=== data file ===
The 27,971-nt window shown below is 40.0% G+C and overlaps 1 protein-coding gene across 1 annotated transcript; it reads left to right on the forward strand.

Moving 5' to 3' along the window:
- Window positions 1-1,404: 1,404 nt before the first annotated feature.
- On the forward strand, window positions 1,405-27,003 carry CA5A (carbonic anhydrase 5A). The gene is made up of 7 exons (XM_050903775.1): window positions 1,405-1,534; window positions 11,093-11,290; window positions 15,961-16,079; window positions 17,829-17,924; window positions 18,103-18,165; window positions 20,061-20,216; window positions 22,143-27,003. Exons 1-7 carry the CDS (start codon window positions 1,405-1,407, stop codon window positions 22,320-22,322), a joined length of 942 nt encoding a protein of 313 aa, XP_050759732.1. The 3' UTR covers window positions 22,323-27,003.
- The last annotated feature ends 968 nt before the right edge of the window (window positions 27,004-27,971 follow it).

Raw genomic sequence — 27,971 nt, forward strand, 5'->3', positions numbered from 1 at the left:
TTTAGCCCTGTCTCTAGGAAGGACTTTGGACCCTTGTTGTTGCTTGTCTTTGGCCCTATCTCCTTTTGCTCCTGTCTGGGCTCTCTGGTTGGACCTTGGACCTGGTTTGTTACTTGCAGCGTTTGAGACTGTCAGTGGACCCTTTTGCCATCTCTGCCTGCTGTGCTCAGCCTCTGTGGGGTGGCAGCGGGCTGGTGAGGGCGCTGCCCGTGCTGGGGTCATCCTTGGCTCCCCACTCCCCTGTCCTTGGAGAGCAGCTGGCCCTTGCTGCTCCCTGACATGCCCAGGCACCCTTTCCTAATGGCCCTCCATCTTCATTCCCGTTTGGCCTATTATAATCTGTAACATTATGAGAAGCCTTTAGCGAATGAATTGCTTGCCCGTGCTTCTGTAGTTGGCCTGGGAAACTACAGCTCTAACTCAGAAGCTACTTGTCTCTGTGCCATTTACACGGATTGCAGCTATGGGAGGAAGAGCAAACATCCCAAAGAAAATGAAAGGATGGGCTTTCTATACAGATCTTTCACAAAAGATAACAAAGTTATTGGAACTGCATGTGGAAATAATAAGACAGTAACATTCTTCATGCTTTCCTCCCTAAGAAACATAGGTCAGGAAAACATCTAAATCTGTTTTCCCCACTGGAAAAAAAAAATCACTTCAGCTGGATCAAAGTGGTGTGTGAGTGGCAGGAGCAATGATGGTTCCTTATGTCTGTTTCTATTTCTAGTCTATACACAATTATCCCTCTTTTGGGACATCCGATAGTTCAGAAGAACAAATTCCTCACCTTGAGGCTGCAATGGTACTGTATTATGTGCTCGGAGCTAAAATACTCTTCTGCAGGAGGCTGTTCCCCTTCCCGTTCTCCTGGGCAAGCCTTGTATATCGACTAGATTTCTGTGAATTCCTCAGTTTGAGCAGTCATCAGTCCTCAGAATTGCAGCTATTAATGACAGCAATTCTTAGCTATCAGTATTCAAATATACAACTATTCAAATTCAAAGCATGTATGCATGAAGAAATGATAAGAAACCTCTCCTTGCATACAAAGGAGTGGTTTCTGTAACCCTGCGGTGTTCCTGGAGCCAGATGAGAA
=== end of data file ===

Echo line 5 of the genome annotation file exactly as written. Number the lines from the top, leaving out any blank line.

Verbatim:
- The last annotated feature ends 968 nt before the right edge of the window (window positions 27,004-27,971 follow it).